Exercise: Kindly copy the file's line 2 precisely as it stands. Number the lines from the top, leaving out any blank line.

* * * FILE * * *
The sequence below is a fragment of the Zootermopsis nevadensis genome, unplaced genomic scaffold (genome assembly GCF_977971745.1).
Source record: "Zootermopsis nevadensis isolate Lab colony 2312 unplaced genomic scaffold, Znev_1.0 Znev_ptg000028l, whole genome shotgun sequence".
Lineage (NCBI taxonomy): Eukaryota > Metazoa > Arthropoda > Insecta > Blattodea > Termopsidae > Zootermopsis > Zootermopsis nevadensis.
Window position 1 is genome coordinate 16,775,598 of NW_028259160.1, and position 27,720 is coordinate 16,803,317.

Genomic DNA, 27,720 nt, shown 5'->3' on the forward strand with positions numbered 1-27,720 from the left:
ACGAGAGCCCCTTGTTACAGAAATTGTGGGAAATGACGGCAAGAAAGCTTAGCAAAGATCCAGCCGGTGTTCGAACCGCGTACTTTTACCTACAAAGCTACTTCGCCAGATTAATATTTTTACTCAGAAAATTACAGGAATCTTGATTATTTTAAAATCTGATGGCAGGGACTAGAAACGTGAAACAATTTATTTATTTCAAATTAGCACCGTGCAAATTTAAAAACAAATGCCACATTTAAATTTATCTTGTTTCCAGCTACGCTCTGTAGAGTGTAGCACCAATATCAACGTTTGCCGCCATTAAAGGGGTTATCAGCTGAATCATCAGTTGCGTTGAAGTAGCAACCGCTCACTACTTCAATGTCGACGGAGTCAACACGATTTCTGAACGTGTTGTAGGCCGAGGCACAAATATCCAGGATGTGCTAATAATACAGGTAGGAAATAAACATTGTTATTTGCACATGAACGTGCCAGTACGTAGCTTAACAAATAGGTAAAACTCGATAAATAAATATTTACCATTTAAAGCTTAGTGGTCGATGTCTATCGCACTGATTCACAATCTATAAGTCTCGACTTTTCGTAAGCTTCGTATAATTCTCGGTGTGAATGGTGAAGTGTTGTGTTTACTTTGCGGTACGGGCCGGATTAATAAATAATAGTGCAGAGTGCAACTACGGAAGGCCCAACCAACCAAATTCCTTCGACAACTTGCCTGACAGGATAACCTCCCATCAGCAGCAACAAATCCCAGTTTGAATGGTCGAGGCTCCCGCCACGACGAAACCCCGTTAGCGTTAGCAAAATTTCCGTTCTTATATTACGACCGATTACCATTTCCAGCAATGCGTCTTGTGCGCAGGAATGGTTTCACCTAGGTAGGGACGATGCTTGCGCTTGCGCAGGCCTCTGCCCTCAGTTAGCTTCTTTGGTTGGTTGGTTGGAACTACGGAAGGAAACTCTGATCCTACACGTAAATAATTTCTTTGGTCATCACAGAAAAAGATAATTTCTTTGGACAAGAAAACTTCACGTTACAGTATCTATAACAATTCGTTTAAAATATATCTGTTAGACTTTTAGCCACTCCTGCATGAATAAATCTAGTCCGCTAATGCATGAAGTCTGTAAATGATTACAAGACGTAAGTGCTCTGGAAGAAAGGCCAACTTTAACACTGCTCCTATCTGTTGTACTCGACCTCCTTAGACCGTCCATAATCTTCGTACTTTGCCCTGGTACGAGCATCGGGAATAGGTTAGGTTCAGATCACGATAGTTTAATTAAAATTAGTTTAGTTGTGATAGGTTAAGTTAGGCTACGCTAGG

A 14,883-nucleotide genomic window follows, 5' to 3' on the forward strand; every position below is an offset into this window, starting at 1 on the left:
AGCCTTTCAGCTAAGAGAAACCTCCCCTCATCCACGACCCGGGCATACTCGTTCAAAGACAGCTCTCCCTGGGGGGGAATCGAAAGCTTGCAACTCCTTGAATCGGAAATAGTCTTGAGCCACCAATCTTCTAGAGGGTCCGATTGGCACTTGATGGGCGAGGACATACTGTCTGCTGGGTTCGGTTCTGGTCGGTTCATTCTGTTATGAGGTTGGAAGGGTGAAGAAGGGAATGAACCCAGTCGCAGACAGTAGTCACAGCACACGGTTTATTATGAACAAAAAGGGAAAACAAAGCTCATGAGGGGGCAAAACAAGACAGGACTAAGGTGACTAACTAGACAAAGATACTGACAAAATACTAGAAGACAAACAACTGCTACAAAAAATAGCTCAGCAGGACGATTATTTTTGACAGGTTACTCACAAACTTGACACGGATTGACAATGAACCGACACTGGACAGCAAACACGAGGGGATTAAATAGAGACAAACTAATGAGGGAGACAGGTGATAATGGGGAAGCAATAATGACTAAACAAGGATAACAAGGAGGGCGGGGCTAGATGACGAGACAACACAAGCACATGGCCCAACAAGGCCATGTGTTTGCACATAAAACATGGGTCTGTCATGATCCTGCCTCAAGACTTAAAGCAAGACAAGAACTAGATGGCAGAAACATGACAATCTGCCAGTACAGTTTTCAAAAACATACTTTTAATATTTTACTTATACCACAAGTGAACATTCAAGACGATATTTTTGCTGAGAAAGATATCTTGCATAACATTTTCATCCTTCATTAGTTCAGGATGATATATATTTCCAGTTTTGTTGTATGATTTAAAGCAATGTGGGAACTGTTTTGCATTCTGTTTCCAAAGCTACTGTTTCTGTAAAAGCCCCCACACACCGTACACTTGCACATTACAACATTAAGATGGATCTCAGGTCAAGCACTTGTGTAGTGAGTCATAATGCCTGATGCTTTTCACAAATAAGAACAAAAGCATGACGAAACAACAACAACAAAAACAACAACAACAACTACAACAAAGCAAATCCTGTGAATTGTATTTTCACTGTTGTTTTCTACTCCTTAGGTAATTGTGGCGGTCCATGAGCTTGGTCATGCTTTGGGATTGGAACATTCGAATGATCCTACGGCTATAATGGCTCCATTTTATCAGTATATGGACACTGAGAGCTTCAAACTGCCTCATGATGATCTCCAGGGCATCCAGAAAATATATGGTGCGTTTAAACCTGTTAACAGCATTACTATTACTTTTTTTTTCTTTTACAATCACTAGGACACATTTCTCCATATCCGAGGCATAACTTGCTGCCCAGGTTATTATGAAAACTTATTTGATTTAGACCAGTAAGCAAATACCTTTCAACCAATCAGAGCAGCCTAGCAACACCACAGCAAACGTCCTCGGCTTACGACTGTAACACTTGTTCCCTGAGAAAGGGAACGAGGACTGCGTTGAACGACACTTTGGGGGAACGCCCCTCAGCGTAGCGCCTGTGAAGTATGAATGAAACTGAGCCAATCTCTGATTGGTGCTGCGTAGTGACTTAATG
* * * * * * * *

Source record: "Zootermopsis nevadensis isolate Lab colony 2312 unplaced genomic scaffold, Znev_1.0 Znev_ptg000028l, whole genome shotgun sequence".